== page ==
Saturday 28 August 2004
See this? €
It’s a euro symbol.
If you’re reading this on Mozilla/FireFox, you’ll know that.
If you’re using Explorer, it may well look like a box.
6 Responses to “Rant”
Thursday 12 August 2004
Apparently, according to some people, I rant too much on this site. Well, today, you lucky people, I have a ranting triple bill.
Arrests for all offences proposed. This is a nonsense of an idea, another example of Blunkett’s rampant desire to create a totalitarian state. It will be used as an excuse to arrest all and sundry on the flimsiest of evidence, will lead to a dramatic increase in arrests based on racism and bigotry and will undoubtedly lead to a mass of claims for wrongful arrest. The minorities will feel even more persecuted than they are now. This is certainly not the way to deal with petty crime, not least because it will once again fundamentally increase the burden of administration on a police force that does not seem to be capable of dealing with its current workload. And whilst I’m on the subject, check out the rest of the HMG’s proposals – the arrest powers are getting the headlines, but there is a lot more, such as the increase of powers of Community Support Officers, that should be a matter for concern amongst those of a more centrist or libertarian bent.
Ministers "can not block" £7million win. Too bloody right! The man’s crime was, without doubt, terrible and beyond reason. However, he has been given a punishment by the courts, and should not have a new punishment handed down by politicians because it might be politically expedient to do so, pandering to the lowest common denominator of the baying of the tabloid headlines. If a millionaire businessman had committed a crime of rape, he would not be required to hand over his fortune to the state in addition to serving a jail term. Nor should this man. The lottery is based on luck, and sometimes, as in this case, luck can appear unjust. But justice has been served once already, and there is no need to try and serve a new popular justice now.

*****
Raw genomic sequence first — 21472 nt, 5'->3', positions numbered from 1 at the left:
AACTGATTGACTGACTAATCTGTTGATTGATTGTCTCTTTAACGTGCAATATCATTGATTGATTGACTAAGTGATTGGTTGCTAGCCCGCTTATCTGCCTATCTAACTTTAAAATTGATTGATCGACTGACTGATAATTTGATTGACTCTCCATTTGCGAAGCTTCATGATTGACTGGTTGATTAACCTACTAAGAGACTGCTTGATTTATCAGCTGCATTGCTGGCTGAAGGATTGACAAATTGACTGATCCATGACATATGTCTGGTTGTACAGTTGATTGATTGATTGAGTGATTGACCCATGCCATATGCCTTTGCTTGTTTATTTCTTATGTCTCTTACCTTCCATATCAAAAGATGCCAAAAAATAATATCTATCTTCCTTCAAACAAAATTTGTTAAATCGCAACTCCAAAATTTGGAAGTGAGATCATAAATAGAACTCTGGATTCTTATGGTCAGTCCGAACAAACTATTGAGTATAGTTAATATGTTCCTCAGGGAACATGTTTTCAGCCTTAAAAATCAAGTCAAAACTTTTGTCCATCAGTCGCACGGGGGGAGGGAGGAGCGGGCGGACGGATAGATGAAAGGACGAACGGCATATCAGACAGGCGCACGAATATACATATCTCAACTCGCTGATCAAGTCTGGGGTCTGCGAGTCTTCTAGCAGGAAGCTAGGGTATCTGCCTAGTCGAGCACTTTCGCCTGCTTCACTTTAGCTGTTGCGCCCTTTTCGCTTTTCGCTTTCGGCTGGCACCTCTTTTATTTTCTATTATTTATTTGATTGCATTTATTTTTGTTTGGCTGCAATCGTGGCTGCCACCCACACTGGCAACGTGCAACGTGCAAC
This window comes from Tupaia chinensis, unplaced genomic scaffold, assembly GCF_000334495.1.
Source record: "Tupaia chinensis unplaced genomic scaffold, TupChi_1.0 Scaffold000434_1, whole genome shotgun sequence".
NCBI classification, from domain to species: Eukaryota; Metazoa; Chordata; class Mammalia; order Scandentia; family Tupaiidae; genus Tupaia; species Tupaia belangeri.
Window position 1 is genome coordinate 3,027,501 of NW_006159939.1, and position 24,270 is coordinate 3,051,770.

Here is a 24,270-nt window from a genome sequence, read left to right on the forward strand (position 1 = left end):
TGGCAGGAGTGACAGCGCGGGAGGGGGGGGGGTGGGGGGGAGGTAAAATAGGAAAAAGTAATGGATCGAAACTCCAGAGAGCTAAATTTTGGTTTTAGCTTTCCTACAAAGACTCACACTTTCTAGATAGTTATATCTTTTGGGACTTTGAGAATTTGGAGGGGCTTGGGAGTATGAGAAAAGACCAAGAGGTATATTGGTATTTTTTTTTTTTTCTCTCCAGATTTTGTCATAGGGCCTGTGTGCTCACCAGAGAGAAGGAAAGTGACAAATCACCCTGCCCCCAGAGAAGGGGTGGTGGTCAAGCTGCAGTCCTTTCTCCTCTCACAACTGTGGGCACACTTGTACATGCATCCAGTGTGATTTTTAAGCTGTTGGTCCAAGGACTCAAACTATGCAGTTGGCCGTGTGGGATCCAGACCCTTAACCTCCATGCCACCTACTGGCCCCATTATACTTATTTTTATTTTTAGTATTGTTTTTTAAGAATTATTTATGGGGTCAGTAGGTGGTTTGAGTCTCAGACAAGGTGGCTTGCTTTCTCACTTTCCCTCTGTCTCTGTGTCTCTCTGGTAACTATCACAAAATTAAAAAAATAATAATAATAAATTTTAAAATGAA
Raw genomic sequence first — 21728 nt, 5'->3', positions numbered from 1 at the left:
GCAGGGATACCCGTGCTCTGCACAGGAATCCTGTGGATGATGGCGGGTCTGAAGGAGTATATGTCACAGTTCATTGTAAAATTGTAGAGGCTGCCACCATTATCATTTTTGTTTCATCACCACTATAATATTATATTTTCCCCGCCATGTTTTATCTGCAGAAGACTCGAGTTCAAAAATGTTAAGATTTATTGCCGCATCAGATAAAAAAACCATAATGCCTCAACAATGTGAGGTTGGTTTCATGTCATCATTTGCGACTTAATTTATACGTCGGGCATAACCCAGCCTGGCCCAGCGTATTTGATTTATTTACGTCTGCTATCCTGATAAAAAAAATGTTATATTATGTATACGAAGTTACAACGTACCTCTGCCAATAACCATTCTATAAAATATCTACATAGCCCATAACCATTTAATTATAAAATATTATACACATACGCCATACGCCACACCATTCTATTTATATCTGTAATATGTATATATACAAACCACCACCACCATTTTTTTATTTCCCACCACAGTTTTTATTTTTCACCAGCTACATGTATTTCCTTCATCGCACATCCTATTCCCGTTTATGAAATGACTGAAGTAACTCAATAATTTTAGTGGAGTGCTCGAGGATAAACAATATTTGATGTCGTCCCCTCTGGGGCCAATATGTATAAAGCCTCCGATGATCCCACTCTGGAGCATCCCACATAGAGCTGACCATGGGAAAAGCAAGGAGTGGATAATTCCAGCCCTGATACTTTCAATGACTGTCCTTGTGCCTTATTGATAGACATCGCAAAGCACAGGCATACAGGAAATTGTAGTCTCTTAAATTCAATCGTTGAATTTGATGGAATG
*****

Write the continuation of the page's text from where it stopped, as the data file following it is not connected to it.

Meanwhile, positive ranting as EU’s Barroso strikes balance with Commission posts by involving the medium and small nations in the big decisions, thereby showing that Bertie Ahern knew precisely who was the best man for the job. Genius selections include putting a Dutch woman in charge of competition regulation (the Dutch have a fabulous "can-do" attitude to business that I hope will prevail), giving Irishman Charlie McCreevy charge of the internal market and (probably the best appointment of all) giving the excellent Margot Wallstrom a special mission to improve the EU’s communication with its own people. This last is incredibly important – as a recent newspaper article shows, the EU does actually do what we want – we just don’t notice it. A full list of Commission appointments can be found here.